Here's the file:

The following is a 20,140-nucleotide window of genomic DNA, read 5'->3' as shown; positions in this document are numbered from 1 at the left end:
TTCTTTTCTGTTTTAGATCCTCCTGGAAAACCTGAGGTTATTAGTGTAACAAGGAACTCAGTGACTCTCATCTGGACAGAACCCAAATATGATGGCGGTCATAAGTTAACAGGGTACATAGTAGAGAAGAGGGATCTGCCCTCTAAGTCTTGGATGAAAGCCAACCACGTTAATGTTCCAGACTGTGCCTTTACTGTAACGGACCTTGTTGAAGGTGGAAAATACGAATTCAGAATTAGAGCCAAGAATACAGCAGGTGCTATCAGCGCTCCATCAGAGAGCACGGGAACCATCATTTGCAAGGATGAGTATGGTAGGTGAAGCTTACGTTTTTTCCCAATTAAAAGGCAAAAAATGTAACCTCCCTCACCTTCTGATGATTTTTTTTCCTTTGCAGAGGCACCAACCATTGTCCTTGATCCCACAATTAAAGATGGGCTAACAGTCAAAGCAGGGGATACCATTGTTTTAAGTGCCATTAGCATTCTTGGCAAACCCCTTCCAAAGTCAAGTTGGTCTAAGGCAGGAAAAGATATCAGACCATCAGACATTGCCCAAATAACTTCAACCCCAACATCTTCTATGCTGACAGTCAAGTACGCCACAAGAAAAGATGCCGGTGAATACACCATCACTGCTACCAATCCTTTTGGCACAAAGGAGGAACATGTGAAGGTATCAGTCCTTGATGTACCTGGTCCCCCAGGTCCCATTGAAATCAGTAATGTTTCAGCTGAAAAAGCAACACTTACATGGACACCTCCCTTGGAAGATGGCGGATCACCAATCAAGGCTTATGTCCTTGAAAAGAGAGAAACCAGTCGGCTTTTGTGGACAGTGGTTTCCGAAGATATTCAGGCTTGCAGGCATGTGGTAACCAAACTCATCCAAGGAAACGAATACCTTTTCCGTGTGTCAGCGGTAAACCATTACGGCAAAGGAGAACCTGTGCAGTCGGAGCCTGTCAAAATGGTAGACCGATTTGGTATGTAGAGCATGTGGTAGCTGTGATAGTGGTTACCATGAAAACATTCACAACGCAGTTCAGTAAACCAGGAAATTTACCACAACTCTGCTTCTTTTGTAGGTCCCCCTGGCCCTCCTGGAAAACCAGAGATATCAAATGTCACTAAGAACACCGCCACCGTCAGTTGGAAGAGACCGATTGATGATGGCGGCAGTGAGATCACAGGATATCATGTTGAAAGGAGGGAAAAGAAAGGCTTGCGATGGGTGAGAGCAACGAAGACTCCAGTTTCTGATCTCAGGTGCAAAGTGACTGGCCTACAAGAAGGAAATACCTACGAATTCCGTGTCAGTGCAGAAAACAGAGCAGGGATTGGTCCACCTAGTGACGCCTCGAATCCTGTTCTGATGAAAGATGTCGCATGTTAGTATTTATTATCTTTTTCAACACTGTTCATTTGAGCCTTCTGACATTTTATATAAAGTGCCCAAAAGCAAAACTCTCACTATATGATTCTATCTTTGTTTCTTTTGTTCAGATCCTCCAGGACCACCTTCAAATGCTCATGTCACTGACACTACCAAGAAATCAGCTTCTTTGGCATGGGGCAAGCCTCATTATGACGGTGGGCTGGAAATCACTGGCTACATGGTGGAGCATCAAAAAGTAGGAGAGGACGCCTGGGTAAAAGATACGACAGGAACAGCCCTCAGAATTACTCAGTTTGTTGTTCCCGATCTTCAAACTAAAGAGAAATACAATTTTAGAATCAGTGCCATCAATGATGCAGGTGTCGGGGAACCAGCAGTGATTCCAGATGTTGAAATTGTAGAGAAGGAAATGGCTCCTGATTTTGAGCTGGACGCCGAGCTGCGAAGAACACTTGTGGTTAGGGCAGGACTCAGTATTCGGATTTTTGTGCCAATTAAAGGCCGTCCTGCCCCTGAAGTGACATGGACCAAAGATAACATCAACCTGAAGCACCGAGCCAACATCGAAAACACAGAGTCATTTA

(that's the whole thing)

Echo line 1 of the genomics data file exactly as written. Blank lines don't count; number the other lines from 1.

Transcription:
The following is a 20,140-nucleotide window of genomic DNA, read 5'->3' as shown; positions in this document are numbered from 1 at the left end: